Gold and Silver of Zadar

  • Zadar Region

Gold and Silver of Zadar

Along with the reconstructed interior of the old Croatian Church of St Nediljica, manuscripts, sculptures, embroideries, tapestries and reliefs, there shines the gold and silver of Zadar, as a dazzling testimony to the rich past of Zadar from the 7th to the 18th century, especially to the Medieval period when Zadar was the most important centre on the eastern Adriatic coast.

A reliquary from the 7th and 8th centuries, St Aroncius’ reliquary from the 11th, and St James’ reliquary from the beginning of the 12th century, silver hand-shaped reliquaries encrusted with precious stones, with the oldest example from the 12th century, a stone baptistery, a part of the Cathedral ambo or pulpit (elevated place, lectern, located at the junction of the sanctuary and the nave of the church intended for Bible reading) and other stone fragments from the 12th and 13th centuries, Gothic sculptures or paintings by the great Renaissance master Vittore Carpaccio and the Venetian master of Mannerism, Palma Giovane – all this can be seen in eight modern halls of about 1,200 square metres within the Benedictine Monastery of St Mary in Zadar.

This invaluable artistic and historical treasure has been preserved over the centuries by the Benedictine Nuns, and some extremely valuable exhibits such as lace, then church textiles woven with gold threads, are the work of their hands. In 1972, a representative exhibition was formed in the building of the Church of St Mary, i.e., its Monastery from 1066, whose buildings were damaged during the Second World War – the Permanent Exhibition of Religious Art (SICU), which is one of the most valuable exhibitions in Croatia, known as The Gold and Silver of Zadar. Only four years later, it grew into a permanent exhibition of religious art, but the story of Zadar’s gold and silver had begun about twenty years earlier.

Krleža’s second essay Zadar’s Goldsmiths, published in 1966, was written as a preface to the catalogue of the exhibition in Zagreb, so with references to the centuries-old destruction and ill fate of the city, the great writer emphasizes the invaluable treasure in Zadar’s Benedictine Monastery, especially the cultural history from the Croatian rulers to the Anjou period, i.e., the Anjou Dynasty that ruled Sicily and the Kingdom of Naples, and later provided rulers of Hungary, Croatia and Poland (11th – 14th century). Zadar goldsmithing, Krleža notes, could not be isolated from other parts of today’s Croatia “because of the number of travellers which flowed for centuries through Senj and Zagreb to Buda, and from Pecs to Jajce and Bihać“. The image of these goldsmiths remained a bit magical and mystical, and the collection of Zadar’s gold and silver is a kind of a profuse overview of art that is dazzling, brilliant and famous.

For the Croatian writer the gilded Casket of St Simeon, with the Saint’s relics, was an ingenious panorama of scenes from the lives of the donors, their relatives and contemporaries, and it depicts the entry of the King of Hungary and Croatia, Louis the Great (Louis of Anjou), in Zadar in 1358. His wife, Elizabeth Kotromanić (Elizabeth of Bosnia), bestowed upon Zadar this splendid Casket of St Simeon in 1380, which was made by the Milanese master Franciscus de Mediolano. He was assisted in this art work by the local craftsmen Petar Blažev from Rača, Stjepan Pribičev, Mihovil Damjanov and Andrija Markov from Zagreb, creating in Zadar a tremendous monument of Medieval goldsmith art.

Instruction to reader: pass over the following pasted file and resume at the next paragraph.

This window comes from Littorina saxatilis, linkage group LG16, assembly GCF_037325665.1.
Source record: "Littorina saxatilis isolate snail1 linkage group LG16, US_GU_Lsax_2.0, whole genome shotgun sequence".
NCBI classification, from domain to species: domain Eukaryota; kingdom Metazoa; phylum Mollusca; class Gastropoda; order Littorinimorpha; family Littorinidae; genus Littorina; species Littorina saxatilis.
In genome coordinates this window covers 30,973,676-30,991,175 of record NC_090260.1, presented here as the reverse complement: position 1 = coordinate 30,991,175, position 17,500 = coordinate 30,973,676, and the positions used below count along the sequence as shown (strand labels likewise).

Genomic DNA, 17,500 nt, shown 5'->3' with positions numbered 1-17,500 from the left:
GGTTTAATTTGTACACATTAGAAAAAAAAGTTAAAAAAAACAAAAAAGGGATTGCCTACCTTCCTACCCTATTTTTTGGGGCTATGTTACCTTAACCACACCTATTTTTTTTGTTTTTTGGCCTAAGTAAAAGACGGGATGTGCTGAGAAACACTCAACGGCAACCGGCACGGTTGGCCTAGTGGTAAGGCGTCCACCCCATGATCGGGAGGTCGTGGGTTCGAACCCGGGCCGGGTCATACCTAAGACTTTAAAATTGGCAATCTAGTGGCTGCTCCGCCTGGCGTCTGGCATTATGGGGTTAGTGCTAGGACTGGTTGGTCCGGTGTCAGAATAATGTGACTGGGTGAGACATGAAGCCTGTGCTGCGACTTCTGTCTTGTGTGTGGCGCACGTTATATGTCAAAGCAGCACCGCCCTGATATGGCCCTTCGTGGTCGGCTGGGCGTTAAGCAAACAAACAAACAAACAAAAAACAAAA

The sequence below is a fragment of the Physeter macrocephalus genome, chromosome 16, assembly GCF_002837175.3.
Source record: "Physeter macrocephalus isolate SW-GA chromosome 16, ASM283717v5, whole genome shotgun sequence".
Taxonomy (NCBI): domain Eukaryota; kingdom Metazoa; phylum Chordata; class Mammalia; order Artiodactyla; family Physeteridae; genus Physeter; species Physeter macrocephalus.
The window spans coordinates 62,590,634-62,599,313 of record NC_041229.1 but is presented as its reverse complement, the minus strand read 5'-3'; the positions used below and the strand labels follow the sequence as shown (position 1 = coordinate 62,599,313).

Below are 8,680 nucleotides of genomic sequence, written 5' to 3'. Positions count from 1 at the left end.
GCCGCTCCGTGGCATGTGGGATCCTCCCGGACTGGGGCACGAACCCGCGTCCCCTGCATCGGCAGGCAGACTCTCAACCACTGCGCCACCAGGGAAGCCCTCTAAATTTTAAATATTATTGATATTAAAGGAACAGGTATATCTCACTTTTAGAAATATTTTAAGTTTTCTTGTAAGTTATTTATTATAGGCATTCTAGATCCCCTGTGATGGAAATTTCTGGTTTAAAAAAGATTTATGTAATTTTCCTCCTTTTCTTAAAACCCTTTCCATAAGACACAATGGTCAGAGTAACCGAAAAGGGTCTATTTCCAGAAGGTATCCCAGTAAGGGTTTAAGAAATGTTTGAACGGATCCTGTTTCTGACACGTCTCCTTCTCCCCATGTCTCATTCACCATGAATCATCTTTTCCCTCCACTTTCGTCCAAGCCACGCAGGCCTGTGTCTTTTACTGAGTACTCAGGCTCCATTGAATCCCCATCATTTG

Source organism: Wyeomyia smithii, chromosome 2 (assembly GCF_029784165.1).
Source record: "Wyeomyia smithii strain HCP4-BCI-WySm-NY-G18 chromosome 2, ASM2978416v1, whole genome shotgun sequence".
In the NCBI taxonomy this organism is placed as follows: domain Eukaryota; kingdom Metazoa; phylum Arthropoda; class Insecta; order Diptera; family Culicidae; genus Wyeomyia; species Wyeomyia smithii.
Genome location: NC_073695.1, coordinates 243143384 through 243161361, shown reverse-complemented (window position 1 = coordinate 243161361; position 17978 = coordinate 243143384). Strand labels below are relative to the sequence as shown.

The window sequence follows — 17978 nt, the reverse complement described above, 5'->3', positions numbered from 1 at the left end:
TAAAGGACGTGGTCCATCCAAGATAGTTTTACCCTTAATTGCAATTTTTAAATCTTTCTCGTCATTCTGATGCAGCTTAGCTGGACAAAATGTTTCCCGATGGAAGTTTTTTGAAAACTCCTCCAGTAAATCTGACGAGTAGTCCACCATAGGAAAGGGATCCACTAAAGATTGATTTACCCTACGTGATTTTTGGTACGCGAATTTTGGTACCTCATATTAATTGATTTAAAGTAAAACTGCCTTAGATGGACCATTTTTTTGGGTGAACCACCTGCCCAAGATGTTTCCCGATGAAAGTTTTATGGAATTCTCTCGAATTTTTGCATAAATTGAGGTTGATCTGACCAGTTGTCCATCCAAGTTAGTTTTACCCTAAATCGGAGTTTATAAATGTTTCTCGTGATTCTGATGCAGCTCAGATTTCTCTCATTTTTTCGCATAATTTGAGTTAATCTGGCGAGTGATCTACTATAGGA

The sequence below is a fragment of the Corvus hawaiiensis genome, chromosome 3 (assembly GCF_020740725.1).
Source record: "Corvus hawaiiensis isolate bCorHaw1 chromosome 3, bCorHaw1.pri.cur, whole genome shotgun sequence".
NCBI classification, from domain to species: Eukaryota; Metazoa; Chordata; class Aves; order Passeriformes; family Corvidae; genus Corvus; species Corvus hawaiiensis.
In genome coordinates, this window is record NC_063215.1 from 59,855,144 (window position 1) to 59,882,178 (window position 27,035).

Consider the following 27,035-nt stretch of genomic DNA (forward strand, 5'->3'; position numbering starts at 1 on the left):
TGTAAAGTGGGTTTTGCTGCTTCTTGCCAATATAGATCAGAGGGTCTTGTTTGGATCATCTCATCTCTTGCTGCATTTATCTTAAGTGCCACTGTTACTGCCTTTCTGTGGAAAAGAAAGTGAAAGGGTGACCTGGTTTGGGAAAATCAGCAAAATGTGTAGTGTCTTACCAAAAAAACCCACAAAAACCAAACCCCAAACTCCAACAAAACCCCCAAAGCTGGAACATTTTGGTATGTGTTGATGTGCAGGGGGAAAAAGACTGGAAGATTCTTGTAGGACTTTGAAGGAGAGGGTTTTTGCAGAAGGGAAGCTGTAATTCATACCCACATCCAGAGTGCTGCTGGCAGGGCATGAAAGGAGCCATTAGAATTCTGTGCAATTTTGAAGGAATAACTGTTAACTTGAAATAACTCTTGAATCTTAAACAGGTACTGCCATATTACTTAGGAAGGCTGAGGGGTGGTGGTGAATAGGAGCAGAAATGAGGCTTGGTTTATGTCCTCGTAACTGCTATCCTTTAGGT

ICU was officially opened for visitors on 4th December 1976, and it is one of the greatest collections in terms of quantity, artistic quality and value of collected art works in Croatia. The exhibition is arranged chronologically, so on the ground floor of the Benedictine Monastery there are halls with the permanent exhibition of Romanesque sculpture, and in one of them, the interior of the famous Church of St Nediljica is recreated, which was demolished in 1890. On the second floor, there are exhibits of jewellery or artistic embroidery of the Romanesque and Gothic periods, as well as a reliquary with relics of the head of St Gregory from the 13th and 14th centuries, and a gilded marble icon of the Virgin from the Church of St Simeon, a work of Roman art of the 13th century. On the third floor, art works of the late Gothic and Renaissance are exhibited, and among them there are painted wooden sculptures of the Crucifixion of Christ and the Twelve Apostles, the work of woodcarvers Matteo Moronzone (Matej Moronzon) and Ivan Petrov from Korčula. The SICU collection contains paintings, woodcarving and goldsmith art works, stone sculptures, reliquaries, pax (liturgical objects handed by the priest to the faithful for a kiss), canonical tables, icon bindings, embroidery, liturgical garments and lace, so it is, in fact, extremely difficult to determine the enormous value and the artistic reach of the objects, or simply to enumerate every single one.


Zadar Tours

In Zadar region, their one-day trips offer a combination of history and natural wonders. You can explore Zadar’s ancient city walls, visit the unique Sea Organ, and discover the city’s rich cultural heritage. Additionally, you have the opportunity to visit the nearby stunning Plitvice Lakes National Park, known for its cascading waterfalls and vibrant turquoise lakes.

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Zadar region Beaches

We handpicked 5 beach destinations in Dubrovnik area. Check out the whole list by clicking the button under our Top 5, or click on the beach and get directions to each spot.